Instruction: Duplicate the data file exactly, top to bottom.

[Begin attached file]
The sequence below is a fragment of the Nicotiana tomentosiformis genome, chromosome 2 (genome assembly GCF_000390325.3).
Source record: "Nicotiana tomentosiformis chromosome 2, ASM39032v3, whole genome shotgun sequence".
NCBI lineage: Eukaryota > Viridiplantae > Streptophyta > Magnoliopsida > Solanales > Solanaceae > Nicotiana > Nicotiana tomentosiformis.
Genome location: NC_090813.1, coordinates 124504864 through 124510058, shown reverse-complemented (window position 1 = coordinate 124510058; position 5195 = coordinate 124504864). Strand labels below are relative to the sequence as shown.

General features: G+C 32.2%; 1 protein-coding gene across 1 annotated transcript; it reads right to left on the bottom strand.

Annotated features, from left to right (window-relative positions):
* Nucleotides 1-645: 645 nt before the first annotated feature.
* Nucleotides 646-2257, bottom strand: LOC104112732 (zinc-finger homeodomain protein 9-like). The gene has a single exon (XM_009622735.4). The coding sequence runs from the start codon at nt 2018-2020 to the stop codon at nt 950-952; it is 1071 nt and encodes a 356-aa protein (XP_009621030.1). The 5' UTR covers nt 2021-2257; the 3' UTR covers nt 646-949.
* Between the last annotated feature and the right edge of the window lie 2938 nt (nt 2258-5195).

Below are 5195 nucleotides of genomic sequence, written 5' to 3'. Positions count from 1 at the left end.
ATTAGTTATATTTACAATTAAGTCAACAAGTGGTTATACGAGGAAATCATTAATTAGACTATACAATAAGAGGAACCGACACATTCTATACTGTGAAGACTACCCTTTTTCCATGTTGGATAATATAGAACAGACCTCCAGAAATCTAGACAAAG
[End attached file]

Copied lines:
The sequence below is a fragment of the Nicotiana tomentosiformis genome, chromosome 2 (genome assembly GCF_000390325.3).
Source record: "Nicotiana tomentosiformis chromosome 2, ASM39032v3, whole genome shotgun sequence".
NCBI lineage: Eukaryota > Viridiplantae > Streptophyta > Magnoliopsida > Solanales > Solanaceae > Nicotiana > Nicotiana tomentosiformis.
Genome location: NC_090813.1, coordinates 124504864 through 124510058, shown reverse-complemented (window position 1 = coordinate 124510058; position 5195 = coordinate 124504864). Strand labels below are relative to the sequence as shown.

General features: G+C 32.2%; 1 protein-coding gene across 1 annotated transcript; it reads right to left on the bottom strand.

Annotated features, from left to right (window-relative positions):
* Nucleotides 1-645: 645 nt before the first annotated feature.
* Nucleotides 646-2257, bottom strand: LOC104112732 (zinc-finger homeodomain protein 9-like). The gene has a single exon (XM_009622735.4). The coding sequence runs from the start codon at nt 2018-2020 to the stop codon at nt 950-952; it is 1071 nt and encodes a 356-aa protein (XP_009621030.1). The 5' UTR covers nt 2021-2257; the 3' UTR covers nt 646-949.
* Between the last annotated feature and the right edge of the window lie 2938 nt (nt 2258-5195).

Below are 5195 nucleotides of genomic sequence, written 5' to 3'. Positions count from 1 at the left end.
ATTAGTTATATTTACAATTAAGTCAACAAGTGGTTATACGAGGAAATCATTAATTAGACTATACAATAAGAGGAACCGACACATTCTATACTGTGAAGACTACCCTTTTTCCATGTTGGATAATATAGAACAGACCTCCAGAAATCTAGACAAAG